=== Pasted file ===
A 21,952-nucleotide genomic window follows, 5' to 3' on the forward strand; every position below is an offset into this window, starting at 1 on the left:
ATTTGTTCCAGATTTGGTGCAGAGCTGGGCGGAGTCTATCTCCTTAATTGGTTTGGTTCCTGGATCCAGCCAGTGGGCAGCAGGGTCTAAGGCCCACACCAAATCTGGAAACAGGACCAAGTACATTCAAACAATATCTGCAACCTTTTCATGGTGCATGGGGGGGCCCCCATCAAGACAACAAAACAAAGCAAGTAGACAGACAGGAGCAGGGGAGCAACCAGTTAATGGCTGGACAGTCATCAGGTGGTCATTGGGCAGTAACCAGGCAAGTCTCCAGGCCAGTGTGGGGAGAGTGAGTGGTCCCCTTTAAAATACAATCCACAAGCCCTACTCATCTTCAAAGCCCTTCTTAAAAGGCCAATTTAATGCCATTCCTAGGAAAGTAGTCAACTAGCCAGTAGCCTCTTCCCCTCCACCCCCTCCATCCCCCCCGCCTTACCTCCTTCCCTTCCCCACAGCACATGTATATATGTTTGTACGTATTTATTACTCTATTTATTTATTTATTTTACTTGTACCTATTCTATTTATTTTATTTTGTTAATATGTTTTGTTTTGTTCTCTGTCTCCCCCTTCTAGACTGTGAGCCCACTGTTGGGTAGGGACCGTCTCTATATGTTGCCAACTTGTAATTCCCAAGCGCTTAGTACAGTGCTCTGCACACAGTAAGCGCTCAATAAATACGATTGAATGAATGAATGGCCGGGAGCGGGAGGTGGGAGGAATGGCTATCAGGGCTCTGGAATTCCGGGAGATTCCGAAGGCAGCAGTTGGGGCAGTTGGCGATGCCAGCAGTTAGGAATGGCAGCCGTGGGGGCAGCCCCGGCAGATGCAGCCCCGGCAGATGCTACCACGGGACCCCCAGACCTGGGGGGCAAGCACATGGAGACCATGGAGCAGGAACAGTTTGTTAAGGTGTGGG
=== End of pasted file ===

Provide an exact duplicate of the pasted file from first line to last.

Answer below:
A 21,952-nucleotide genomic window follows, 5' to 3' on the forward strand; every position below is an offset into this window, starting at 1 on the left:
ATTTGTTCCAGATTTGGTGCAGAGCTGGGCGGAGTCTATCTCCTTAATTGGTTTGGTTCCTGGATCCAGCCAGTGGGCAGCAGGGTCTAAGGCCCACACCAAATCTGGAAACAGGACCAAGTACATTCAAACAATATCTGCAACCTTTTCATGGTGCATGGGGGGGCCCCCATCAAGACAACAAAACAAAGCAAGTAGACAGACAGGAGCAGGGGAGCAACCAGTTAATGGCTGGACAGTCATCAGGTGGTCATTGGGCAGTAACCAGGCAAGTCTCCAGGCCAGTGTGGGGAGAGTGAGTGGTCCCCTTTAAAATACAATCCACAAGCCCTACTCATCTTCAAAGCCCTTCTTAAAAGGCCAATTTAATGCCATTCCTAGGAAAGTAGTCAACTAGCCAGTAGCCTCTTCCCCTCCACCCCCTCCATCCCCCCCGCCTTACCTCCTTCCCTTCCCCACAGCACATGTATATATGTTTGTACGTATTTATTACTCTATTTATTTATTTATTTTACTTGTACCTATTCTATTTATTTTATTTTGTTAATATGTTTTGTTTTGTTCTCTGTCTCCCCCTTCTAGACTGTGAGCCCACTGTTGGGTAGGGACCGTCTCTATATGTTGCCAACTTGTAATTCCCAAGCGCTTAGTACAGTGCTCTGCACACAGTAAGCGCTCAATAAATACGATTGAATGAATGAATGGCCGGGAGCGGGAGGTGGGAGGAATGGCTATCAGGGCTCTGGAATTCCGGGAGATTCCGAAGGCAGCAGTTGGGGCAGTTGGCGATGCCAGCAGTTAGGAATGGCAGCCGTGGGGGCAGCCCCGGCAGATGCAGCCCCGGCAGATGCTACCACGGGACCCCCAGACCTGGGGGGCAAGCACATGGAGACCATGGAGCAGGAACAGTTTGTTAAGGTGTGGG